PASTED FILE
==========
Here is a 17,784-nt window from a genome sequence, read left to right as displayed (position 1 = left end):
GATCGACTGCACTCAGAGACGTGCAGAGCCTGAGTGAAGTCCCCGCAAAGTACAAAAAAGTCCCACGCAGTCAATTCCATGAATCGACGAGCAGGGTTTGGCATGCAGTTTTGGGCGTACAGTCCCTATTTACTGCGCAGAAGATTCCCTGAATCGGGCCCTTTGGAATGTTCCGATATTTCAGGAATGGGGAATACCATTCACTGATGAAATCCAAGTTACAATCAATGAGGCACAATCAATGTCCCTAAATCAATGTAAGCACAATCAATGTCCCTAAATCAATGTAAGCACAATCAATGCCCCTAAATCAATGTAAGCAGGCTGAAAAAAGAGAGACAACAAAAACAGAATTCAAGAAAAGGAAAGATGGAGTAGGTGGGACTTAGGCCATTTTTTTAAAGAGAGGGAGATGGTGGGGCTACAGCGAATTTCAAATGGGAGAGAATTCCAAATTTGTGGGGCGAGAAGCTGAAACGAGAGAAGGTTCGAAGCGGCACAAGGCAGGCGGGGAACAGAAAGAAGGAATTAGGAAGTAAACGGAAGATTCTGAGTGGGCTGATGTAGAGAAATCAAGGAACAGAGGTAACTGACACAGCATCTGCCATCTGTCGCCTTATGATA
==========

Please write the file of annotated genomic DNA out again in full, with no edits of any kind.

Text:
Here is a 17,784-nt window from a genome sequence, read left to right as displayed (position 1 = left end):
GATCGACTGCACTCAGAGACGTGCAGAGCCTGAGTGAAGTCCCCGCAAAGTACAAAAAAGTCCCACGCAGTCAATTCCATGAATCGACGAGCAGGGTTTGGCATGCAGTTTTGGGCGTACAGTCCCTATTTACTGCGCAGAAGATTCCCTGAATCGGGCCCTTTGGAATGTTCCGATATTTCAGGAATGGGGAATACCATTCACTGATGAAATCCAAGTTACAATCAATGAGGCACAATCAATGTCCCTAAATCAATGTAAGCACAATCAATGTCCCTAAATCAATGTAAGCACAATCAATGCCCCTAAATCAATGTAAGCAGGCTGAAAAAAGAGAGACAACAAAAACAGAATTCAAGAAAAGGAAAGATGGAGTAGGTGGGACTTAGGCCATTTTTTTAAAGAGAGGGAGATGGTGGGGCTACAGCGAATTTCAAATGGGAGAGAATTCCAAATTTGTGGGGCGAGAAGCTGAAACGAGAGAAGGTTCGAAGCGGCACAAGGCAGGCGGGGAACAGAAAGAAGGAATTAGGAAGTAAACGGAAGATTCTGAGTGGGCTGATGTAGAGAAATCAAGGAACAGAGGTAACTGACACAGCATCTGCCATCTGTCGCCTTATGATA